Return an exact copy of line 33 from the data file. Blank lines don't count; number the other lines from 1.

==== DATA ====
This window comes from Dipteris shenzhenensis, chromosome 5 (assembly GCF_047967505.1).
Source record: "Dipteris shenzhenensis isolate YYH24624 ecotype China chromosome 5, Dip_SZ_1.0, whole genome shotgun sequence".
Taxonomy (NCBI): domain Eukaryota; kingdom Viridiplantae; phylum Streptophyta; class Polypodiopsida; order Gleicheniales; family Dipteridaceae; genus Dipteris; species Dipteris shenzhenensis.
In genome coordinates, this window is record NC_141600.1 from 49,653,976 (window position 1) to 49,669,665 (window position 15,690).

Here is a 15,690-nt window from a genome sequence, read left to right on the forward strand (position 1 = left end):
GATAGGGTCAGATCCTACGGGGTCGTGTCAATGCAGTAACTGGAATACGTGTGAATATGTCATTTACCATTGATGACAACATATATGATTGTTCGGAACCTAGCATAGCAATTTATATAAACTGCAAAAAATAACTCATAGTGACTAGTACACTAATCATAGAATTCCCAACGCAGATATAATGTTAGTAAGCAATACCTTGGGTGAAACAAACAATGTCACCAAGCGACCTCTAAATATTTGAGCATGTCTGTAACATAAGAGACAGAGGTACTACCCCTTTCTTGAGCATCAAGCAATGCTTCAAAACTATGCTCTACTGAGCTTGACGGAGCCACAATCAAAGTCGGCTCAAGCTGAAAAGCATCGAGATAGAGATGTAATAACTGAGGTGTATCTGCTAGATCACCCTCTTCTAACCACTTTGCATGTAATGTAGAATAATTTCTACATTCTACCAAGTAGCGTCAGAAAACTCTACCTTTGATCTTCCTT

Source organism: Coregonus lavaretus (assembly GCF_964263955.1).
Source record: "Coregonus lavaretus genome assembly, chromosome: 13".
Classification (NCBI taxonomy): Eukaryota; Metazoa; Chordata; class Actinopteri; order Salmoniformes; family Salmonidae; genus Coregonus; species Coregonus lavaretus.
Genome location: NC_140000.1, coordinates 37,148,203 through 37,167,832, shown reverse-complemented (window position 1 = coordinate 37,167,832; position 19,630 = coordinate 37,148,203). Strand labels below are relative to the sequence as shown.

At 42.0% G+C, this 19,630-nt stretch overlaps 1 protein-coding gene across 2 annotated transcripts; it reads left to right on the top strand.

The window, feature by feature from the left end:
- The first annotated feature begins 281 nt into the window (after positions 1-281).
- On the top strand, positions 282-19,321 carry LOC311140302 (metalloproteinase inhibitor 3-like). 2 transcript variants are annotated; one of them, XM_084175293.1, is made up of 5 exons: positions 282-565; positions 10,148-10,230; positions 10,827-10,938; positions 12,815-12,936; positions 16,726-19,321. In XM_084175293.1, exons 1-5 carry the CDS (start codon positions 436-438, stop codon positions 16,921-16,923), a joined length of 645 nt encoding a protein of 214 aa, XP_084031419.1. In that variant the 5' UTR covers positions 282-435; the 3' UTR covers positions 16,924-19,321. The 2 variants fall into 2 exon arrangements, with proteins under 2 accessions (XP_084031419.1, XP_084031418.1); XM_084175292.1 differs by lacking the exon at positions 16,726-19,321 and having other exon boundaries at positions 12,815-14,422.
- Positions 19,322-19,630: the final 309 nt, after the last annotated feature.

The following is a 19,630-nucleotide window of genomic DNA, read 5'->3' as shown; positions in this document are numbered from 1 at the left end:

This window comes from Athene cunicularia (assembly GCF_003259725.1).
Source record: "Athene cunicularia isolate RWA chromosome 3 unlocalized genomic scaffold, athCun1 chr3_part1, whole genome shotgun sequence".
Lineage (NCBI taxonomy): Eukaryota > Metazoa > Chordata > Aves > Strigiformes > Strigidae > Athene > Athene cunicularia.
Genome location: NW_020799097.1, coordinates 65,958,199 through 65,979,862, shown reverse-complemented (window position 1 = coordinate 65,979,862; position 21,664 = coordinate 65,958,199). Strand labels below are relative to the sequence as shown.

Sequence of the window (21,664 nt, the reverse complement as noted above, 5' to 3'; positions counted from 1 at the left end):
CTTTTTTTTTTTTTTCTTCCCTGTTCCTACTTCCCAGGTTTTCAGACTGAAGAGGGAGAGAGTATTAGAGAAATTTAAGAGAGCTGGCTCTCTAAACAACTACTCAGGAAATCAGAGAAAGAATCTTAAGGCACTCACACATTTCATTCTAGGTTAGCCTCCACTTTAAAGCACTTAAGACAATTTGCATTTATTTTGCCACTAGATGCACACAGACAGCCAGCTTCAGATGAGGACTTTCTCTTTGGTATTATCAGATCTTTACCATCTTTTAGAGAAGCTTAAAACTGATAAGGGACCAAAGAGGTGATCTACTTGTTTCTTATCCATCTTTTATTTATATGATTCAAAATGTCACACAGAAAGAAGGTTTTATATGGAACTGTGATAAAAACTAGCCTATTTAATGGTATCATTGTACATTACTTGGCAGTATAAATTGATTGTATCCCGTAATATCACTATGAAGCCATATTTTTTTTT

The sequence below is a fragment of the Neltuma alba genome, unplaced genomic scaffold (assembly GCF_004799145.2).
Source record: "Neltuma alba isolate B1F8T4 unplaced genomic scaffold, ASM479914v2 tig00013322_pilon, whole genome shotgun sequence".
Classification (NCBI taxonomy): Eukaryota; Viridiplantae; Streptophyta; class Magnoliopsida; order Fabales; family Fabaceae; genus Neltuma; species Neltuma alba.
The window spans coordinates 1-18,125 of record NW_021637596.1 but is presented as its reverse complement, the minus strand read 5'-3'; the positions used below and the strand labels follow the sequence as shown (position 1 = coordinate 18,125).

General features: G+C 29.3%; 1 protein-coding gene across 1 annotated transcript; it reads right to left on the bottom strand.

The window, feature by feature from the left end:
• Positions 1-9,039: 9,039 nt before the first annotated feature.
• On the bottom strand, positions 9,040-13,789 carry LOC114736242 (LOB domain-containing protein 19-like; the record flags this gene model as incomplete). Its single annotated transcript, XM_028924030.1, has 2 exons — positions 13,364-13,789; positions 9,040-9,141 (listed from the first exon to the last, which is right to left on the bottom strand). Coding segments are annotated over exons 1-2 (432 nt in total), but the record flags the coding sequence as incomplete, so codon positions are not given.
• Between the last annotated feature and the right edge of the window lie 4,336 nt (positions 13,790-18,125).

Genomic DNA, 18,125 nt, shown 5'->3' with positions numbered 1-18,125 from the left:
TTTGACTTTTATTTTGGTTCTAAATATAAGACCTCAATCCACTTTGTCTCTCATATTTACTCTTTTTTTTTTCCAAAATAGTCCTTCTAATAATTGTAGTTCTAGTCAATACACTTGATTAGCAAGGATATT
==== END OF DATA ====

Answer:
TTTGACTTTTATTTTGGTTCTAAATATAAGACCTCAATCCACTTTGTCTCTCATATTTACTCTTTTTTTTTTCCAAAATAGTCCTTCTAATAATTGTAGTTCTAGTCAATACACTTGATTAGCAAGGATATT